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What is a Lazy Eye Coffee Drink?

Lazy Eye coffee is a cup of decaf drip coffee topped with a shot of regular espresso. It’s based on the Red Eye coffee, an all-caffeinated version. If you like the idea of a Red Eye but still want to be able to sleep at night, a Lazy Eye will cut out around half of the caffeine content.

Where does Lazy Eye coffee come from?

Lazy Eye coffee is one of the many different coffee drinks known as “eye” drinks. The original coffee to initiate the label is the Red Eye, a cup of filter coffee topped with a shot of espresso. The Lazy Eye is a variation that uses decaf coffee for the drip coffee portion of the drink.

Unlike the other “eye” drinks, there’s no consensus on the number of espresso shots here, but it’s generally one or two. The thing that makes it a Lazy Eye is decaf drip coffee.

what is Lazy Eye Coffee drink

How do you prepare Lazy Eye Coffee?

To prepare a Lazy Eye coffee at home, you’ll need a home espresso machine and a filter coffee machine, along with two types of coffee beans.

WHAT YOU NEED:

  • Drip coffee maker
  • Paper filter (if required)
  • Espresso machine
  • Decaf coffee beans
  • Regular coffee beans
  • Coffee grinder
  • Serving glass

AT A GLANCE

BREW TIME

7-10 minutes

YIELD:

1 cup

A step-by-step guide:

1. Grind the decaf beans

You will use the decaf beans for the drip coffee maker, so they require a medium grind. Most drip coffee makers require you to brew at least two cups, so check that you have enough for the minimum brewing levels.

2. Make the drip coffee

Add the ground decaf coffee to the filter basket and switch on your machine. While the decaf is brewing, you can start on the espresso.

3. Grind the regular beans

Clean out your grinder to remove any decaf coffee, then grind the regular beans to a medium-fine grind.

4. Make the espresso

When the drip coffee is ready, fill your portafilter with the regular coffee and pull 1-2 shots.

5. Combine and serve

Pour the drip coffee into your serving glass, leaving 1-2 oz of space for the espresso. Pour the espresso shots over the decaf coffee. The drink is combined in this order to help retain the crema on the espresso.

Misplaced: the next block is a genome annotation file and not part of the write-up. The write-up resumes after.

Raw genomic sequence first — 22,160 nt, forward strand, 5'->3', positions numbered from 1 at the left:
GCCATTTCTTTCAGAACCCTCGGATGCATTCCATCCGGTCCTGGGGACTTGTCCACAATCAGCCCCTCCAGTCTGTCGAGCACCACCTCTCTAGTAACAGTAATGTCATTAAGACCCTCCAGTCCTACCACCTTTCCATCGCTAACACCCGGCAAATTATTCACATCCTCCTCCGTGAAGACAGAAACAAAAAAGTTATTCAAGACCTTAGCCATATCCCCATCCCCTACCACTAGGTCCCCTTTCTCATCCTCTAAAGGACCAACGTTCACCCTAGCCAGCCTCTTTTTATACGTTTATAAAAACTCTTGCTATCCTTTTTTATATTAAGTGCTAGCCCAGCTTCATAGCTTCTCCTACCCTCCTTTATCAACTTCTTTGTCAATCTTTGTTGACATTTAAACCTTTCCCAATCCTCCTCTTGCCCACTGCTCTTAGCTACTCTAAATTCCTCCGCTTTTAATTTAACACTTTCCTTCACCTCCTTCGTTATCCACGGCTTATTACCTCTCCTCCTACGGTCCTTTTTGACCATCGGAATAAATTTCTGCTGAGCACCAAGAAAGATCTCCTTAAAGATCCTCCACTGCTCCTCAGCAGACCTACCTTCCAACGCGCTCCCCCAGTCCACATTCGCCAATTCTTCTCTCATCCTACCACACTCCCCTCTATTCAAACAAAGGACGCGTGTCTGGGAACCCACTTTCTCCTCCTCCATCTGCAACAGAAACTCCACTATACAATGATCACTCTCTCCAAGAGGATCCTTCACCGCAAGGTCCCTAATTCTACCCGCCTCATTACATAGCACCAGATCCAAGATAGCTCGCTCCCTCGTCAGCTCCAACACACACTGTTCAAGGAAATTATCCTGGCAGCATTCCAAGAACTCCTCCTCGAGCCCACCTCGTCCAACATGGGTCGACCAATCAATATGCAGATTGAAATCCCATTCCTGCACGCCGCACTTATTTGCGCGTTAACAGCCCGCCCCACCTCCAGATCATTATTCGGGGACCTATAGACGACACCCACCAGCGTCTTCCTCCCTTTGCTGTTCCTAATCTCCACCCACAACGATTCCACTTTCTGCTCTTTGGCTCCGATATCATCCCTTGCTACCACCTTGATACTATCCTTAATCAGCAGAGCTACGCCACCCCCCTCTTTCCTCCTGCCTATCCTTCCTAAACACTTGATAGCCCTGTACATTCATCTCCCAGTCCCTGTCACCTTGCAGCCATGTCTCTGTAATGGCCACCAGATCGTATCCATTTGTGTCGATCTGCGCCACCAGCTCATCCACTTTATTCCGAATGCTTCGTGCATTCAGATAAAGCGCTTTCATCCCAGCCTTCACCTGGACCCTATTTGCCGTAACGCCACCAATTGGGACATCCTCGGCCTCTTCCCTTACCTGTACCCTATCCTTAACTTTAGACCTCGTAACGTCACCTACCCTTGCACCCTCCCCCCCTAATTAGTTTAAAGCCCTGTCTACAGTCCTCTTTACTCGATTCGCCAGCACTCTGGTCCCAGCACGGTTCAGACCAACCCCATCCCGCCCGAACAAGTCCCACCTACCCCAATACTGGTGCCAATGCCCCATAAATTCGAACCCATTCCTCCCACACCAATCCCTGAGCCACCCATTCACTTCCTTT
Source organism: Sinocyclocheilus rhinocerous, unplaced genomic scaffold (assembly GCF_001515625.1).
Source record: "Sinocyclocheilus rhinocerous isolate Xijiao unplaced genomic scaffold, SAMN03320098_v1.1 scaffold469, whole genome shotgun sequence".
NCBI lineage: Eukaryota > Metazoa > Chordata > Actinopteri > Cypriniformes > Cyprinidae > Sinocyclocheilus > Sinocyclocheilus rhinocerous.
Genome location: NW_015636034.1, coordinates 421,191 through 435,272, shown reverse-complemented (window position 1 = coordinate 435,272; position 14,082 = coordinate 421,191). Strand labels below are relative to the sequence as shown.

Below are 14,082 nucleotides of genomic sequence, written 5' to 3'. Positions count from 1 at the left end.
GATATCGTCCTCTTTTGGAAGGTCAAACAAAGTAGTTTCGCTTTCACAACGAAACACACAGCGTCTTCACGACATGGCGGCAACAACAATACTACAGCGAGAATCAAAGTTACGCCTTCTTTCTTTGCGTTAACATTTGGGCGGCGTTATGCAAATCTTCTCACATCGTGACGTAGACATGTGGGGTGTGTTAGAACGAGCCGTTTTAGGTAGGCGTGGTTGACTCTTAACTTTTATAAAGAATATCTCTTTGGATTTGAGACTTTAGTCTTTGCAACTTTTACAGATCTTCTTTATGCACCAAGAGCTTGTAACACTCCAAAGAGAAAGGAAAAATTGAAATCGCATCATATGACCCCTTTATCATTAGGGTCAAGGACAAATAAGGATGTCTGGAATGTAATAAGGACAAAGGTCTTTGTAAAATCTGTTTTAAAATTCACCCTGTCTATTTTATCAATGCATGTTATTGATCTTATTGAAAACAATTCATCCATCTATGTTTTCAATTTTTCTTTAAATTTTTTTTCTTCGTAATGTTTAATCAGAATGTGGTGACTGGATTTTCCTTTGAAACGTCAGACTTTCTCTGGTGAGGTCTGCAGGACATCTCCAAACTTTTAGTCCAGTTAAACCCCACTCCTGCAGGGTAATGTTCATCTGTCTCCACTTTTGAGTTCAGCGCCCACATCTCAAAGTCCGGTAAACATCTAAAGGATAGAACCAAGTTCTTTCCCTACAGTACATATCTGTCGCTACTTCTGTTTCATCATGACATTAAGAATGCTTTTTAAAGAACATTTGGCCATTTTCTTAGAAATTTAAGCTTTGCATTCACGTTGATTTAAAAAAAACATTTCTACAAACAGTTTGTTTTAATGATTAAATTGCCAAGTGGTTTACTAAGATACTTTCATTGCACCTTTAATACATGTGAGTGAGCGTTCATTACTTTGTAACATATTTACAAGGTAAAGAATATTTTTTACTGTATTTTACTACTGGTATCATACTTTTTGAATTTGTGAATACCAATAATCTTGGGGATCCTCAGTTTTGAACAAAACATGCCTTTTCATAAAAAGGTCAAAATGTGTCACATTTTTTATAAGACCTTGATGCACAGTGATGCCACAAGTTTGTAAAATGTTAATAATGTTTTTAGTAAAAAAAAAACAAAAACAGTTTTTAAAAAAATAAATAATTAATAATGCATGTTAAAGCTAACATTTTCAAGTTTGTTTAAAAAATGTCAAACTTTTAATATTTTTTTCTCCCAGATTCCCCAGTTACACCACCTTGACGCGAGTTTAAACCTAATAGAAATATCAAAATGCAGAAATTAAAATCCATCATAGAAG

What are the differences between Lazy Eye and Red Eye?

The key difference between a Lazy Eye and Red Eye coffee is decaf drip coffee. The caffeine content in a single-shot Lazy Eye is around 80-90 mg, compared to around 215 mg for a Red Eye. When comparing a Lazy Eye coffee to a Red Eye coffee, there will be minimal variation in taste.

What are the differences between Lazy Eye and Black Eye?

The differences between a Lazy Eye and Black Eye are taste and caffeine content. A Black Eye coffee is a cup of drip coffee with two espresso shots, giving it a stronger coffee taste. The extra espresso raises the caffeine content of a Black Eye to around 280 mg, compared to 80-90 mg for a Lazy Eye. If you make your Lazy Eye coffee with two espresso shots, the difference will only be in the caffeine levels and not the taste.

Related: What is Black Eye coffee?

What are the differences between Lazy Eye and Dead Eye (Dripped Eye)?

The differences between Lazy Eye and Dead Eye coffee are in the taste and the level of caffeine alike. A Dripped Eye coffee uses three espresso shots, making the coffee flavour much more concentrated. A single-shot Lazy Eye coffee contains around 80-90 mg of caffeine, whereas a Dead Eye coffee can contain 373 mg of caffeine.

FAQs

To make a Lazy Eye at home without a machine, you’ll need a way to brew both espresso-style coffee and drip-style coffee. The best brewing method is with a Moka pot to make the espresso. In place of an electric drip coffeemaker, you could make the decaf coffee with a manual pour-over brewer, French press, or AeroPress.

The amount of Lazy Eye coffee you should drink depends on whether you use one or two espresso shots when preparing it. A Lazy Eye with one shot of espresso contains approximately 80-90 mg of caffeine, so you should drink a maximum of four cups to stay under the daily recommended intake of 400 mg of caffeine. A Lazy Eye with two espresso shots contains approximately 150-170 mg of caffeine, in which case you should drink a maximum of two cups.

The taste of Lazy Eye coffee combines the simple smooth taste of drip coffee with espresso’s strong and sometimes bitter flavor. The same flavour profile will depend on the types of coffee you use to make each part of the drink. Due to the mix of coffees, this is not a good choice for enjoying the individual flavour profiles of the beans.

Kashmir Brummel
Growing up in a coffee-free household, the discovery of the Moka pot as a teen was something of a revelation. I’ve now upgraded to the AeroPress for my daily brew, with a Hario V60 on hand for lazy weekend mornings.

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